Prime Minister’s XI v West Indies: Live updates from Manuka Oval

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Australian Test cricketer Ricky Ponting announces his retirement during a press conference on the eve of the third cricket Test between South Africa and Australia in Perth. (AFP PHOTO / Greg WOOD)

In years gone by, this match has been the National Capital’s one big day on the cricket calendar, when the touring side take on the notional selection of the Prime Minister.

Join me on The Roar for live updates and scintillating discussion from around 2:00pm AEDT today.

However, with Australia taking on the West Indies in a one day international in Canberra next Wednesday, the first time the Australian team has ever played at Manuka Oval, the annual PM’s clash has taken something of a backseat this summer.

The PM’s game still takes on an extra significance of its own, though. It’s not just today’s match, for starters. The erection of six 47m state-of-the-art HD-broadcast quality light towers at a cost of more than $5 million means that, for the first time at Manuka, it’s tonight’s match.

Venue history aside, the match also has several little sub-plots within, all of them worthy of closer attention.

For the West Indies, this match represents the first outing in Australia since they took out the ICC World Twenty20 in Colombo last October. But this limited overs tour of Australia will also be about redemption, as the Windies look to bounce back from the series loss to Bangladesh in December.

The Windies squad arrived in Canberra over the weekend to prepare for this match and the tour, and is largely as expected, personnel-wise.

Darren Sammy will lead a team that is reasonably well-known locally, with Chris Gayle, Kieron Pollard, Kemar Roach, and Sunil Narine returning after playing in the Big Bash League, while Dwayne and Darren Bravo also return.

The facial injury to Marlon Samuels has allowed the return to international cricket of Ramnaresh Sarwan, who hasn’t played for the West Indies in more than 18 months.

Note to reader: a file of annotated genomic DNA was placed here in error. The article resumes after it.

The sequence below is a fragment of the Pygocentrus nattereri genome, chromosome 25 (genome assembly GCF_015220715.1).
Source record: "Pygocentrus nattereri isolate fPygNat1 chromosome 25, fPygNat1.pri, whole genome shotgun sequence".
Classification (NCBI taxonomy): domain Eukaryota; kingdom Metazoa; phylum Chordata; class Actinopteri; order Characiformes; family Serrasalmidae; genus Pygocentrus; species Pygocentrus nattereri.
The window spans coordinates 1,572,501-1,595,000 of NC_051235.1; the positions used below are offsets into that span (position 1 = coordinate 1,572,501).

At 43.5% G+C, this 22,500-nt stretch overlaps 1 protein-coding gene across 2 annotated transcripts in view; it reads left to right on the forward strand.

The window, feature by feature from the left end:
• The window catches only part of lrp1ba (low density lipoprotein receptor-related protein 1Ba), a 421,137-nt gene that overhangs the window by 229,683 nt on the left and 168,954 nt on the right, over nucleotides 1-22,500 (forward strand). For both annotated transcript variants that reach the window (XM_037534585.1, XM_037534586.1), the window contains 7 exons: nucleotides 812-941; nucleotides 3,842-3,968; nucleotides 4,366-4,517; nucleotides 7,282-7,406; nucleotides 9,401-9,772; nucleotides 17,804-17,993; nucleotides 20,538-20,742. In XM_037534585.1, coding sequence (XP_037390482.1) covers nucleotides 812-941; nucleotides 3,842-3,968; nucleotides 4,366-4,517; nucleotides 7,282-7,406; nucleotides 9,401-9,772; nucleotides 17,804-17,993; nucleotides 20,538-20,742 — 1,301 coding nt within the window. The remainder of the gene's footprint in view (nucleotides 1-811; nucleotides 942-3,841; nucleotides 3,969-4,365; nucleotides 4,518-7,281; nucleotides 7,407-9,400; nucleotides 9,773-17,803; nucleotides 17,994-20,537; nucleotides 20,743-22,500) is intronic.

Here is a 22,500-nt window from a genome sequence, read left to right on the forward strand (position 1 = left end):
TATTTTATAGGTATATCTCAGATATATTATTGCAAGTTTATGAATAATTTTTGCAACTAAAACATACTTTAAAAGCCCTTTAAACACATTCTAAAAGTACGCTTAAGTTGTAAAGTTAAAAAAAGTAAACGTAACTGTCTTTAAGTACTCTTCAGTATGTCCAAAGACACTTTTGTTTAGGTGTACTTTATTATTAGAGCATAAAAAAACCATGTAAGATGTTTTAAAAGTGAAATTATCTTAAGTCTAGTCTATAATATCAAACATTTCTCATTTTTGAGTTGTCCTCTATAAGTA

In Prime Minister Julia Gillard’s side, the focus will largely fall on two batsmen at the opposite ends of their international careers.

For Ricky Ponting, who will captain the PM’s XI, this match represents his final outing on the international stage. After 17 years of first class cricket and more than 560 appearances for his country, Ponting will lead a national selection one last time, and will play in only his second PM’s team, albeit 20 years after his first.

Naturally, all eyes will also be on Usman Khawaja, as he further presses his claims for inclusion in the Test team for the tour to India.

With so much commentary being made about Khawaja at the moment, I feel like I really don’t need to say much. Suffice to say, this match represents another opportunity for him on the national stage.

Young Tasmanians Alex Doolan and James Faulkner will be looking to leave an impression at this level, with both of them being mentioned as possible bolters for the Indian tour. The retirement of Mike Hussey and the obsession with finding an all-rounder is opening doors all over the country.

The PM’s side has had one forced change, with South Australian quick Kane Richardson replaced by Queensland’s Alistair McDermott. Richardson is still undergoing remedial action on his run-up after being removed from the attack during his ODI debut in Adelaide a fortnight ago.

Local eyes will look towards former Queanbeyan, Australia National University and Test wicket-keeper Brad Haddin, who, in his fourth PM’s XI appearance, will also be keen to keep his name in front of national selectors for the tours to India and England.

ACT Comets Captain Jono Dean was on the Melbourne Renegades’ supplementary list for the BBL, and the opening bat will also be using this match to put his name in front of state decision-makers that count.

Young quick Nick Winter is the PM’s 12th man, a nice reward for a successful ACT grade season with local club Eastlake. Winter was also one of the leading wicket-takers at the recent national under 19s championships.

Brett McKay is a former non-tackling scrumhalf and not-quite-first-grade middle order stalwart. A rugby and cricket expert for The Roar since July 2009, Brett has written for Inside Rugby and Cricket Australia, and is also PLAY Canberra's rugby correspondent. He tweets from @BMcSport